How is Blockchain Technology helping in the real world?

How is Blockchain Technology helping in the real world?

Blockchain
October 3, 2022 by Diana Ambolis
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The cryptocurrency Bitcoin, which is built on blockchain technology, was the first to use Blockchain. The practical applications of Blockchain, on the other hand, go far beyond cryptocurrencies, and the technology is likely to touch a wide range of businesses in the future. Let’s have a look at some real-world applications of blockchain technology: Getting
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The cryptocurrency Bitcoin, which is built on blockchain technology, was the first to use Blockchain. The practical applications of Blockchain, on the other hand, go far beyond cryptocurrencies, and the technology is likely to touch a wide range of businesses in the future.

Let’s have a look at some real-world applications of blockchain technology:

Getting rid of the middleman

Blockchains are currently being utilized to cut out the middleman and establish a secure, decentralized platform for service providers and customers to connect and interact in a secure and direct manner. Aggregators like Uber, Airbnb, and Expedia operate as a centralized platform connecting service providers with clients who require that service. The centralized aggregator is in charge here; they set their own terms and conditions and charge a fee on each transaction.

TUI Group, the world’s largest tour operator, is leading the way in using blockchains to someday replace travel aggregators like Expedia. The company now stores its contracts on a private blockchain, but it wants to develop a public blockchain where agents and customers may interact directly with hotels. TUI isn’t alone in its endeavor; Winding Tree is another firm developing a decentralized travel booking system, so expect to hear a lot more about blockchains affecting the travel sector in the coming years.

Improving the healthcare system

SimplyVital Health, a blockchain company, has already developed two blockchain applications to help with healthcare administration. The first, ConnectingCare, monitors patients’ progress after they leave the hospital, while the second, Health Nexus, aims to deliver decentralized blockchain patient records. Gem, a startup, is collaborating with the Centers for Disease Control and Prevention to develop a blockchain for storing disease outbreak data with the aim of improving disaster relief effectiveness.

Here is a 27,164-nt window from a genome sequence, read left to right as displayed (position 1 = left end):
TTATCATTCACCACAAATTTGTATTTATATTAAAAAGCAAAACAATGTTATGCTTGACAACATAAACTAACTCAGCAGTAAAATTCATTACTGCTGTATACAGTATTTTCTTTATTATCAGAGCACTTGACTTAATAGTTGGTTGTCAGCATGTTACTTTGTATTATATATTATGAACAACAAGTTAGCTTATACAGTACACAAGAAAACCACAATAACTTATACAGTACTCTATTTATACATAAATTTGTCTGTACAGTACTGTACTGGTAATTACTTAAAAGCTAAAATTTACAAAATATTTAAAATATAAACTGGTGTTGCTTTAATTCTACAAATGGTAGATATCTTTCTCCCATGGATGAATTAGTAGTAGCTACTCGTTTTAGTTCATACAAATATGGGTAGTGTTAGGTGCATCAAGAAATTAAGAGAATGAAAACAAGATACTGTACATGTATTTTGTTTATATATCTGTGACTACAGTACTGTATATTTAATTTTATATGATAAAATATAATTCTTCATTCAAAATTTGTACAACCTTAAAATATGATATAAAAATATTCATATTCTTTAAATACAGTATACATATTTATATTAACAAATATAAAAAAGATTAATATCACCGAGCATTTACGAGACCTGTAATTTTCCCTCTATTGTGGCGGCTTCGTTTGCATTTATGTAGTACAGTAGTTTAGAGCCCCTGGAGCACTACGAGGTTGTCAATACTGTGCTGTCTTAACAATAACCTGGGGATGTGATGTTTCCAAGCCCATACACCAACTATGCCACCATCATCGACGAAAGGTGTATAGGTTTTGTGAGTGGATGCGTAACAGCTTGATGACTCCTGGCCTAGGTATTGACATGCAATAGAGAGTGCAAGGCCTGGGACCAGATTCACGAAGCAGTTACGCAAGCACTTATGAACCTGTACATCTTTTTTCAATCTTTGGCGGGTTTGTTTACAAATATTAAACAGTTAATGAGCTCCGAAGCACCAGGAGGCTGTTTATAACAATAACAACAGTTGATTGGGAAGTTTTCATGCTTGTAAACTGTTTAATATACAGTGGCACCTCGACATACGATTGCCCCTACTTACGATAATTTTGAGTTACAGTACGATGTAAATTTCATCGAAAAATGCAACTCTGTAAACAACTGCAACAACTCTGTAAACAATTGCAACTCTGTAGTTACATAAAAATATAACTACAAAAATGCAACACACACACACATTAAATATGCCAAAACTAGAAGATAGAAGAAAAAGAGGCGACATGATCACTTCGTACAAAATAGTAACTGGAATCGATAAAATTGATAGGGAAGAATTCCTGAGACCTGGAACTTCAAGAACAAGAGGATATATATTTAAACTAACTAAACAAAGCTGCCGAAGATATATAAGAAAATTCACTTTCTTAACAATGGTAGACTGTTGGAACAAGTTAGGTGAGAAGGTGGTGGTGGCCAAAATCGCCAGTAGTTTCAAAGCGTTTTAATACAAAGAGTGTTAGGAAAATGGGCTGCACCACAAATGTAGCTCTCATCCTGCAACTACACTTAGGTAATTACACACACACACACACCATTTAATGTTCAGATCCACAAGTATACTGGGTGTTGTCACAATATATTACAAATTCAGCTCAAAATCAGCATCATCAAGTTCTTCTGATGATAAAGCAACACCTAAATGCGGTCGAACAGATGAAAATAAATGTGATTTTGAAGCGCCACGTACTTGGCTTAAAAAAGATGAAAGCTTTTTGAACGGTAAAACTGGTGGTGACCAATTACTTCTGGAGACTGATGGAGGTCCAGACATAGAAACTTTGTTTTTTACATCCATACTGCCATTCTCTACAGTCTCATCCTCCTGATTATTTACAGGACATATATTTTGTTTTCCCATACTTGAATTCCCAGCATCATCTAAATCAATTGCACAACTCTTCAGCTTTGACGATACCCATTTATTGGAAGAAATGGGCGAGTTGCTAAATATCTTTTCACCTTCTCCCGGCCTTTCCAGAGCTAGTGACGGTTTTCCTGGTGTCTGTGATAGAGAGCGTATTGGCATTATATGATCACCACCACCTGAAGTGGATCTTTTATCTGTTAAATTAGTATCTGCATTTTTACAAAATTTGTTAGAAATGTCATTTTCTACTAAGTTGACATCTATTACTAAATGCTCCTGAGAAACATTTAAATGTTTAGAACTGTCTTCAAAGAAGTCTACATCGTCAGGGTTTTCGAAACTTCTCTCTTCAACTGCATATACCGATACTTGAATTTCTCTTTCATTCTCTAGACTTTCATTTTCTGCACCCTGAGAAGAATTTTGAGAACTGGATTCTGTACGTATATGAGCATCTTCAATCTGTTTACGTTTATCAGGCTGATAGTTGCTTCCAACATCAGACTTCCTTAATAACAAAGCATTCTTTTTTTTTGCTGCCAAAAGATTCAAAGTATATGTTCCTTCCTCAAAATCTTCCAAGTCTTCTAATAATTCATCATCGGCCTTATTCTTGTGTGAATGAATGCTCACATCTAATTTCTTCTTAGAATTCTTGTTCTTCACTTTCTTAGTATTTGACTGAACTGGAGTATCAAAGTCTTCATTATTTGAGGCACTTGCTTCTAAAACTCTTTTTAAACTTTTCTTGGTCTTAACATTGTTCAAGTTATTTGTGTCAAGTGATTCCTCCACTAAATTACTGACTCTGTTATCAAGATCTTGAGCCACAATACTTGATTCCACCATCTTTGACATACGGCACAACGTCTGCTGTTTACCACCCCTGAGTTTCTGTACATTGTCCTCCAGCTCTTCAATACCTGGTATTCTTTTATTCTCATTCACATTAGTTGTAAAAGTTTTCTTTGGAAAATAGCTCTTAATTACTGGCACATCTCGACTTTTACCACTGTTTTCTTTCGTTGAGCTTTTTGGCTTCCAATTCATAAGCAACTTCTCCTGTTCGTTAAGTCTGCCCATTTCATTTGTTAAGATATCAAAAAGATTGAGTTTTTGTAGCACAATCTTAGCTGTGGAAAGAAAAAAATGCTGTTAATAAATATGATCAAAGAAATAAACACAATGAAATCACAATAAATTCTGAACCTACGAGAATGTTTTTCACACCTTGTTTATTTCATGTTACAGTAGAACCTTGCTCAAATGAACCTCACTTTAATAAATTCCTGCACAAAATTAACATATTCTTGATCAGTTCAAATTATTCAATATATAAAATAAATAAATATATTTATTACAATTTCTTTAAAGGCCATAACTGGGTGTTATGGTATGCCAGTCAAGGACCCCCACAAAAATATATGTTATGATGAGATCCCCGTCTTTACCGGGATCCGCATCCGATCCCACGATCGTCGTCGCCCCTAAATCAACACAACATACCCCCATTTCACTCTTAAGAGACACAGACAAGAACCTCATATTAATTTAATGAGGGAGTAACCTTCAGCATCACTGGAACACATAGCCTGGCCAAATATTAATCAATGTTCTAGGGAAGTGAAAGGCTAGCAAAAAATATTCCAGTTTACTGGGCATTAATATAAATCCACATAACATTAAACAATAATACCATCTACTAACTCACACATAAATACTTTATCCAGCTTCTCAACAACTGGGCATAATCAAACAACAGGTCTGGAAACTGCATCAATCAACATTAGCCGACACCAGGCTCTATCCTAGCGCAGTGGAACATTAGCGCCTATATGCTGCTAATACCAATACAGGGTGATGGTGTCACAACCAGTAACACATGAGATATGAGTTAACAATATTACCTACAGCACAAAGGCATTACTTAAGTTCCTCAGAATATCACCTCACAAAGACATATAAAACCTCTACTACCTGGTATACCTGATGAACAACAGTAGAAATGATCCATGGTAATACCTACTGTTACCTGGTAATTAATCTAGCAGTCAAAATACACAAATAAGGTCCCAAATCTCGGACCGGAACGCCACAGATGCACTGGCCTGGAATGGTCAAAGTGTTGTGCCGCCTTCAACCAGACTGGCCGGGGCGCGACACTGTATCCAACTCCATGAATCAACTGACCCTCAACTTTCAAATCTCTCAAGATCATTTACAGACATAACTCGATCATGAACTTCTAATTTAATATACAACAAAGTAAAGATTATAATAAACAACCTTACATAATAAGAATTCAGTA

Improved banking and transactional services

Bank Hapoalim is cooperating with Microsoft to establish a blockchain for handling bank guarantees, while Barclays has already launched a number of blockchain efforts for tracking financial transactions and preventing fraud, among other things. Another example is Aeternity’s blockchain platform, which allows users to construct smart contracts that activate when particular circumstances are satisfied, allowing automated payments to be issued whenever all participants in a transaction agree that certain requirements have been met.

Supply chains that are more intelligent

For businesses, knowing the status, condition, and origin of every product in their supply chain is critical, and provenance is becoming an increasingly crucial concern for customers. DeBeers intends to employ blockchain technology to track diamonds from the mine to the end-user, increasing transparency and allowing clients to certify that their diamonds are conflict-free.

Walmart is also utilizing blockchains to track the safety of farm food, which is good news for customers after a batch of infected lettuce made scores of people sick in the United States in 2018, prompting the retailer to suspend lettuce from shops as a precaution. Farmers will be required to enter precise records of their products into a blockchain beginning in 2019. Walmart will be able to pinpoint possibly contaminated batches far more readily in the case of a future contamination issue.

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Efficiencies in the insurance industry

RiskBlock, a blockchain technology that delivers proof-of-insurance information, is being tested by Nationwide Insurance. The idea is to make the claims process faster and more efficient by assisting law enforcement and insurers (not to mention the insured) in verifying insurance coverage in real-time.

Blockchain-enabled smart contracts could revolutionize insurance claims, ensuring that only valid claims are paid out. For example, the Blockchain would instantly know if any claims for the same accident had been lodged. When the prerequisites for a satisfactory claim are met, payment could be initiated automatically, without the need for human participation, dramatically speeding up claim resolution.

Blockchain technology is clearly still in its early stages, with a long way to go before it can be deemed popular. However, these examples demonstrate how sectors are beginning to recognize its benefits, and we should expect to see even more companies investing in blockchains as the technology improves.